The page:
Back in the mid 18th century an oddity was born in Ireland who if he lived over 200 years later would have likely been one of Irish basketball’s best hopes. In a dwarfish country stunted by lack of access to nutritious foods, Charles Byrne stood out. He was believed by many to be over eight feet tall though skeletal evidence put him at 2.31m, which at seven foot seven was still head, shoulders and much of the upper torso over most of his contemporaries. Byrne did not have access to a better diet than others around him. It was a gene mutation caused by a pituitary tumour that caused the growth. He died in 1783 aged just 22 though it wasn’t the tumour that killed him.
Byrne lived 21 of those 22 years in Tyrone, born of unexceptional stock. The sly gossips said the reason for his height was his parents had a love affair on top of a huge haystack and this lofty situation somehow affected conception. No one said this to his face - if they could up into it. Although acknowledged as a freak of nature, Charles Byrne wasn’t generally treated as one. Australian historian Patrick O’Farrell said the Irish treated everyone on their merits. Writing about the Irish in Australia, O’Farrell noted that because they never tried to paternalise their relationship with Aborigines they never looked down on them as the WASPs did and instead treated them as equals. Byrne left Tyrone not ashamed of his freakdom but wanting to exploit it. His parents knew he could better capitalise on his status elsewhere.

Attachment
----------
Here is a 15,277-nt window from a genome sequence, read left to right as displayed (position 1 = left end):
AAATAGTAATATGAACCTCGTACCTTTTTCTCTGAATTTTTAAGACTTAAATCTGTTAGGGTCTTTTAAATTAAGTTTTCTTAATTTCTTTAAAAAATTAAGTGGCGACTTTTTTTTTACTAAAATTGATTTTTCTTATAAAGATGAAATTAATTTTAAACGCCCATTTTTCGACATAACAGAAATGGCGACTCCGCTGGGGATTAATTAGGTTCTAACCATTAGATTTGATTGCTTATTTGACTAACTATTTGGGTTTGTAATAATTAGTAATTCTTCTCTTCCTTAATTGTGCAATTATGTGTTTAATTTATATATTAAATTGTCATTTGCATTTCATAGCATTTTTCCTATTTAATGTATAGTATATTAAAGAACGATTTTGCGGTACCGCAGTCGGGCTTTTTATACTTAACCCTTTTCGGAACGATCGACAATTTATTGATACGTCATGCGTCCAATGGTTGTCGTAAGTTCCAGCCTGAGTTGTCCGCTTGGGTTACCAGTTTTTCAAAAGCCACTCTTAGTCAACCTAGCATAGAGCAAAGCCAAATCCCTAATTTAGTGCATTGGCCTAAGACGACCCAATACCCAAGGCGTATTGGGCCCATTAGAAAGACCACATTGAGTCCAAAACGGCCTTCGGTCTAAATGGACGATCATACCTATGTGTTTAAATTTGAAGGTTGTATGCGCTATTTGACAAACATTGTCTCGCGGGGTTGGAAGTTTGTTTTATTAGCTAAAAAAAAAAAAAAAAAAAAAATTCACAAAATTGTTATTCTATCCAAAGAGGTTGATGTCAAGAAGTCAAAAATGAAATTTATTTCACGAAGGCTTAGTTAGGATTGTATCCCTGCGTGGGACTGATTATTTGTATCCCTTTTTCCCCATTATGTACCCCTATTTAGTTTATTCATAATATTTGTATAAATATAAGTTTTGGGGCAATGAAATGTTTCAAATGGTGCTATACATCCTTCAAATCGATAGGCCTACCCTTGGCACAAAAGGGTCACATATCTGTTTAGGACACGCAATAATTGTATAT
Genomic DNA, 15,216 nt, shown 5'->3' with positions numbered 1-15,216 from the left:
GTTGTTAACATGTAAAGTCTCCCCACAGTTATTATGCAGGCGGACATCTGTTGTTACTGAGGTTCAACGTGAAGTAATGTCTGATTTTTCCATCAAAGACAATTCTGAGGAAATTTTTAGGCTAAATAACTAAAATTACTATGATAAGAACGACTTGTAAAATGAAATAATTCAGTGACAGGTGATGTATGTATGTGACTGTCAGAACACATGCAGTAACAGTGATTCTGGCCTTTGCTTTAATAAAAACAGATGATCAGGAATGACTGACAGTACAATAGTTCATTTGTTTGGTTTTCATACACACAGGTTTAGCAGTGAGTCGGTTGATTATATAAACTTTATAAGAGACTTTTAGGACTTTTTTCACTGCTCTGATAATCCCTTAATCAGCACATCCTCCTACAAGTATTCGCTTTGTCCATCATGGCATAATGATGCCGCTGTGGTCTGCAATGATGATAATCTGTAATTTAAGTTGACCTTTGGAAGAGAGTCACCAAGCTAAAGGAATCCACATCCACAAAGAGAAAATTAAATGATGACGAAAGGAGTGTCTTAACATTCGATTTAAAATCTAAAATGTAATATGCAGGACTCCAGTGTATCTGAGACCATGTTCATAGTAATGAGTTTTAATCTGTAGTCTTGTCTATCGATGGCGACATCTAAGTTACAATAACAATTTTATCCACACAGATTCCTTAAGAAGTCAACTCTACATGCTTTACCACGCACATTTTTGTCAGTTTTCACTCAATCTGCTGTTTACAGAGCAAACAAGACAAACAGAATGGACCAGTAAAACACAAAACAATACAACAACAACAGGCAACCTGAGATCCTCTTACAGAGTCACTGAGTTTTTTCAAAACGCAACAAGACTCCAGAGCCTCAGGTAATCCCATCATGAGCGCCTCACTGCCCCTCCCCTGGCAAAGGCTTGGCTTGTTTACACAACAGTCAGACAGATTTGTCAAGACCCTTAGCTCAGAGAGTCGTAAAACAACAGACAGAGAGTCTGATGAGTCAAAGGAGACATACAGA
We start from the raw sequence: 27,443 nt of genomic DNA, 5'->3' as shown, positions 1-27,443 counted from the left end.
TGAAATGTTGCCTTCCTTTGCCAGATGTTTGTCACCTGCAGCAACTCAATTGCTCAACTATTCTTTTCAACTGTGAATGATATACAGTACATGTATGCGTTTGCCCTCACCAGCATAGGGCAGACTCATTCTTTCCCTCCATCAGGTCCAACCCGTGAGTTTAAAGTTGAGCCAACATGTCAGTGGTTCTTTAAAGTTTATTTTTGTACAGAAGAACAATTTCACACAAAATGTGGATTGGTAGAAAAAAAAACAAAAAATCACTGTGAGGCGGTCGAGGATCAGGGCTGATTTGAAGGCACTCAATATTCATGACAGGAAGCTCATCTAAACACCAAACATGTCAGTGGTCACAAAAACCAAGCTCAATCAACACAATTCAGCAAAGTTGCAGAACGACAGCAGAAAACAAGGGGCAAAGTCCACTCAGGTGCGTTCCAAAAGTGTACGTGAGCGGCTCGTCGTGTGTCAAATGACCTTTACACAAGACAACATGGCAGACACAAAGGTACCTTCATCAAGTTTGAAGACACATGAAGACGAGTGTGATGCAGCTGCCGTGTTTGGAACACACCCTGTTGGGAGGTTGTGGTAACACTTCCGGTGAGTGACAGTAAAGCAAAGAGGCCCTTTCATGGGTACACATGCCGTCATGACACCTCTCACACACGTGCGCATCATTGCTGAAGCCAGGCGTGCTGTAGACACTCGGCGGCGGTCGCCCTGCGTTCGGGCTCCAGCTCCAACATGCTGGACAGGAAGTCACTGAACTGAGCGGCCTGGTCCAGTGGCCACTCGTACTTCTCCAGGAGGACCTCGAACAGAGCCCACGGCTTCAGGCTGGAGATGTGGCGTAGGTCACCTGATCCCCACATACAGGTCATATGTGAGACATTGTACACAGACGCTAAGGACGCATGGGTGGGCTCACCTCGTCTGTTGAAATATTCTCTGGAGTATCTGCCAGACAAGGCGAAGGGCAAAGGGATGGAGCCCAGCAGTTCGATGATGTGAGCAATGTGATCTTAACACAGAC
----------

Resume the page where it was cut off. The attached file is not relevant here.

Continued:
His exceptional size had attracted a nearby carpetbagger named Joe Vance from Coagh. Vance wanted to astound Europe with Byrne. The pair arrived in London in 1782, and Byrne transfixed the capital as Vance’s creation “the Irish Giant”. He took a room next door to the fabled Cox’s Museum at Charing Cross. The choice was not accidental. James Cox was a jeweller and toy maker who exported luxury European items to the Far East. When China suddenly banned his goods, he turned his unsaleable cargo of exotic clocks, watches and earrings into a museum of “automata” which opened in 1772. This museum became known for its extravagant assemblage and quickly became “a seductive metaphor and a compelling stage for debating the troublesome issues of political and economic stability.”